In this Best of edition of Dayton Youth Radio we'll listen back to an interview from 2019. Dai'laron Daniels from the Thurgood Marshall STEM School talked to his grandpa Jim, an African American veteran of World War II.
My grandfather's name is Jim Guy. He's not my biological grandfather; he became my grandfather when he adopted me and my older brother Da'lin as his grandchildren. He was one of the first people to hold me at the hospital after I was born. I did this interview with my grandfather, and it was pretty amazing what he was telling me.
I began by asking him about when he enlisted in the Army.
“They called you in, you didn't enlist at that time. They called you in. It was 1943. Like I said, it was pretty hard, it wasn’t easy when you're around 18 years old. I'm 94 years old now,” he said. “It was a hard job. Hard and dangerous, it wasn't easy.
Out on the ship, you’re loading and unloading live ammunition so it was dangerous. That stuff could blow up at a time on you so that was dangerous also. And we stayed in our little pup tents like the Boy Scouts and at night time the Japanese would be shooting all around you and shooting over the tents like that.”
When I asked my grandfather how he felt about the Japanese, he said they were just like the Americans.
“They had to do what they had to do, I guess. They had their orders just like the American people had their orders. So you couldn’t blame the guys out there fighting in the jungle because they were young guys out there fighting too. They didn’t come on their own, you know, they were ordered to you like that.”
He told me a lot about what happened and said that I remind him of his brother. He told me that his brother was gunned down during the war and told me about one of his most intense memories of the war.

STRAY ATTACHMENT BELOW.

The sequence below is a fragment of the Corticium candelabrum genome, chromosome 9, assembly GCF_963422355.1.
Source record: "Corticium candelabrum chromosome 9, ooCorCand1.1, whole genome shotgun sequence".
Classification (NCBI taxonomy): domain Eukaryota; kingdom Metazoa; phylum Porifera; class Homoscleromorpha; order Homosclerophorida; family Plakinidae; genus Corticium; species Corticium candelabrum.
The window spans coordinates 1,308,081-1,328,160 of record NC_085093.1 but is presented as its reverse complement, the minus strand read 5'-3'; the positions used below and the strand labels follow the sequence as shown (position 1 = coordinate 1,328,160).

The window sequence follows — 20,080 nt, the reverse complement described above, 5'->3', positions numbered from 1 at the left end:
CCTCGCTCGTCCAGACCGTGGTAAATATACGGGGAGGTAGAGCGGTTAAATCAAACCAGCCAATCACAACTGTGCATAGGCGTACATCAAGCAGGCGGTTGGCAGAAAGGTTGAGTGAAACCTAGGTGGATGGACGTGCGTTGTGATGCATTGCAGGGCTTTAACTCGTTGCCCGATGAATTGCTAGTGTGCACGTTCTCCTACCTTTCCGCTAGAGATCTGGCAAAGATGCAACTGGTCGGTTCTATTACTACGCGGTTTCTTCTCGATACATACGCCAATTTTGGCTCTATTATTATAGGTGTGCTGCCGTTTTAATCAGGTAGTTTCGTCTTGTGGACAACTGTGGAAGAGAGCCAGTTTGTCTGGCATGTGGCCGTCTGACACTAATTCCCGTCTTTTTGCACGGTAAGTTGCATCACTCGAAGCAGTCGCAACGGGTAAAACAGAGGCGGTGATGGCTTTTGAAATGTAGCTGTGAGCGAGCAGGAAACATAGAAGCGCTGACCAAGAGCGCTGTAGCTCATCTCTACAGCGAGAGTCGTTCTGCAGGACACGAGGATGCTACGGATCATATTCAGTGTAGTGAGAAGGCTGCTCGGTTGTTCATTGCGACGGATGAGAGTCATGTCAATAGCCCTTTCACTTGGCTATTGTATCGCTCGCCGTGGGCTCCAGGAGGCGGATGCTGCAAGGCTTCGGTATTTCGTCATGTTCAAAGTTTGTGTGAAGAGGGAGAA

“We went to the Philippines when there was still fighting in the Philippines. And we had to stay on a ship, and there was dead people floating all around in the water out there. And then too we had to stay on the ship because they had to get the beach cleaned out because they had mines, and step on those, you blow up, you know that.”
My grandpa is brown skinned, and he's very smart. Even when he was younger, he never smoked. He has light brown eyes, is bald and walks with a cane. And he also used to make the best chicken I've ever had in my life, like it was perfect. My favorite memory of him was when I was 14 years old. That whole week we were just passing time and creating memories.
I asked my grandpa why he enjoyed sharing his military stories with me when I was younger and told him I was thinking about joining the Army myself.
“Oh well I think you might have something to think about when you go in there,” he replied.
Then I asked him if he got the G.I. Bill to go to school.
“Well no. Black people didn’t get hardly nothing like that,” he said. “I tried to get it, but I never could get it."
I was 14 years old the last time I spoke to him in person in Dayton Ohio before he moved to Texas. I didn't know he had moved until after school one day when my mom told me that he was moving away because he kept getting sick and there wasn't anybody else to take care of him.
You have amazing people in your life. Just because they're older, doesn't mean you should look down upon them as they have done great things before you were even born. They're important people in your life. There are not many black World War II veterans still alive to this day.
Thousands of Black veterans who fought in World War II were denied the promised housing and educational benefits that came with the G.I. Bill. Learn more:
- How the GI Bill's Promise Was Denied to a Million Black WWII Veterans
- How African American WWII Veterans Were Scorned By the G.I. Bill
- African Americans, women, and the GI Bill
This story originally aired in 2019. Dai'laron Daniels is now a senior at Thurgood Marshall STEM High School who looks forward to supporting his family after graduation. Special thanks to Nathan Shields. Learn more at the school's website: https://www.dps.k12.oh.us/thurgood/ Support for Dayton Youth Radio comes from the Virginia W. Kettering Foundation, Ohio Arts Council and the Vectren Foundation.
This story was created at the Eichelberger Center for Community Voices at WYSO.